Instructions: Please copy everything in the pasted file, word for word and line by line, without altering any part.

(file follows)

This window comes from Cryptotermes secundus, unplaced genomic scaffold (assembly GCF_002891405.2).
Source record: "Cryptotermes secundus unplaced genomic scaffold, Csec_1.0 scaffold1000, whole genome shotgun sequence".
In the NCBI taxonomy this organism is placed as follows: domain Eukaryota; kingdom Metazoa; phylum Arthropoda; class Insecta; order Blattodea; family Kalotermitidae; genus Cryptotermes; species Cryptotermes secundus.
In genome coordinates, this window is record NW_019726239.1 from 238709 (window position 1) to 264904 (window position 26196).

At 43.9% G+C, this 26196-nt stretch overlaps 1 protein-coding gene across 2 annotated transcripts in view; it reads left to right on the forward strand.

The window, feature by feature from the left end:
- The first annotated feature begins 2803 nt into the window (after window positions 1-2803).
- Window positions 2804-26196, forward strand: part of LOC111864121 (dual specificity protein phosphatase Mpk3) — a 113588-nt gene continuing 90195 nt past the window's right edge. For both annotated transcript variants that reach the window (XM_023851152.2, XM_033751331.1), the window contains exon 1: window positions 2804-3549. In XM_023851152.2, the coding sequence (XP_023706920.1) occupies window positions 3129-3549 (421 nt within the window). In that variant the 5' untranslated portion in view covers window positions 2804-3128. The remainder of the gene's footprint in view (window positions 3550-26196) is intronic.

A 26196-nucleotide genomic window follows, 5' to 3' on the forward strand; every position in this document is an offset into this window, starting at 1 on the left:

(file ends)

This window comes from Cryptotermes secundus, unplaced genomic scaffold (assembly GCF_002891405.2).
Source record: "Cryptotermes secundus unplaced genomic scaffold, Csec_1.0 scaffold1000, whole genome shotgun sequence".
In the NCBI taxonomy this organism is placed as follows: domain Eukaryota; kingdom Metazoa; phylum Arthropoda; class Insecta; order Blattodea; family Kalotermitidae; genus Cryptotermes; species Cryptotermes secundus.
In genome coordinates, this window is record NW_019726239.1 from 238709 (window position 1) to 264904 (window position 26196).

At 43.9% G+C, this 26196-nt stretch overlaps 1 protein-coding gene across 2 annotated transcripts in view; it reads left to right on the forward strand.

The window, feature by feature from the left end:
- The first annotated feature begins 2803 nt into the window (after window positions 1-2803).
- Window positions 2804-26196, forward strand: part of LOC111864121 (dual specificity protein phosphatase Mpk3) — a 113588-nt gene continuing 90195 nt past the window's right edge. For both annotated transcript variants that reach the window (XM_023851152.2, XM_033751331.1), the window contains exon 1: window positions 2804-3549. In XM_023851152.2, the coding sequence (XP_023706920.1) occupies window positions 3129-3549 (421 nt within the window). In that variant the 5' untranslated portion in view covers window positions 2804-3128. The remainder of the gene's footprint in view (window positions 3550-26196) is intronic.

A 26196-nucleotide genomic window follows, 5' to 3' on the forward strand; every position in this document is an offset into this window, starting at 1 on the left: